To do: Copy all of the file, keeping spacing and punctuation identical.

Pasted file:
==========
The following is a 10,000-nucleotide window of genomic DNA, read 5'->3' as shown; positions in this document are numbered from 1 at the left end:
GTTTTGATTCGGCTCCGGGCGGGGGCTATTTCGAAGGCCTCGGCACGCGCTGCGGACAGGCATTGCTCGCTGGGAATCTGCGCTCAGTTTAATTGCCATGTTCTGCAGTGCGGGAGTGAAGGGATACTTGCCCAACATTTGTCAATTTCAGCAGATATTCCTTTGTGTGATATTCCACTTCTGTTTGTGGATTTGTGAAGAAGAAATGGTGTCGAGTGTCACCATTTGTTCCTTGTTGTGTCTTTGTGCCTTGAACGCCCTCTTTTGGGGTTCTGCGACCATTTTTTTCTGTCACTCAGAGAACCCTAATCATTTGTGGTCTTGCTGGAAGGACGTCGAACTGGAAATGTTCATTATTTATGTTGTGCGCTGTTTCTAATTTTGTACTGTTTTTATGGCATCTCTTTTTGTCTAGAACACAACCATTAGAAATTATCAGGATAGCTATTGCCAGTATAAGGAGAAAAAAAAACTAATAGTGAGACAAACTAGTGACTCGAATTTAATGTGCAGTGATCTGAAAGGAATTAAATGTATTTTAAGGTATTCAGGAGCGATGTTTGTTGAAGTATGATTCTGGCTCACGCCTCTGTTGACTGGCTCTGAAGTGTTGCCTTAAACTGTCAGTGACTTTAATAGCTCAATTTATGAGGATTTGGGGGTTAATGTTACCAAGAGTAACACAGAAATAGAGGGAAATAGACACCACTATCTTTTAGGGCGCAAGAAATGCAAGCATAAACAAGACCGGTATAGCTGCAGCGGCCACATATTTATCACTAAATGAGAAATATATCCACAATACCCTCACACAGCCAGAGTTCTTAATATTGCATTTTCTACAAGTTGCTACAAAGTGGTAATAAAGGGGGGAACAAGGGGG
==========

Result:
The following is a 10,000-nucleotide window of genomic DNA, read 5'->3' as shown; positions in this document are numbered from 1 at the left end:
GTTTTGATTCGGCTCCGGGCGGGGGCTATTTCGAAGGCCTCGGCACGCGCTGCGGACAGGCATTGCTCGCTGGGAATCTGCGCTCAGTTTAATTGCCATGTTCTGCAGTGCGGGAGTGAAGGGATACTTGCCCAACATTTGTCAATTTCAGCAGATATTCCTTTGTGTGATATTCCACTTCTGTTTGTGGATTTGTGAAGAAGAAATGGTGTCGAGTGTCACCATTTGTTCCTTGTTGTGTCTTTGTGCCTTGAACGCCCTCTTTTGGGGTTCTGCGACCATTTTTTTCTGTCACTCAGAGAACCCTAATCATTTGTGGTCTTGCTGGAAGGACGTCGAACTGGAAATGTTCATTATTTATGTTGTGCGCTGTTTCTAATTTTGTACTGTTTTTATGGCATCTCTTTTTGTCTAGAACACAACCATTAGAAATTATCAGGATAGCTATTGCCAGTATAAGGAGAAAAAAAAACTAATAGTGAGACAAACTAGTGACTCGAATTTAATGTGCAGTGATCTGAAAGGAATTAAATGTATTTTAAGGTATTCAGGAGCGATGTTTGTTGAAGTATGATTCTGGCTCACGCCTCTGTTGACTGGCTCTGAAGTGTTGCCTTAAACTGTCAGTGACTTTAATAGCTCAATTTATGAGGATTTGGGGGTTAATGTTACCAAGAGTAACACAGAAATAGAGGGAAATAGACACCACTATCTTTTAGGGCGCAAGAAATGCAAGCATAAACAAGACCGGTATAGCTGCAGCGGCCACATATTTATCACTAAATGAGAAATATATCCACAATACCCTCACACAGCCAGAGTTCTTAATATTGCATTTTCTACAAGTTGCTACAAAGTGGTAATAAAGGGGGGAACAAGGGGG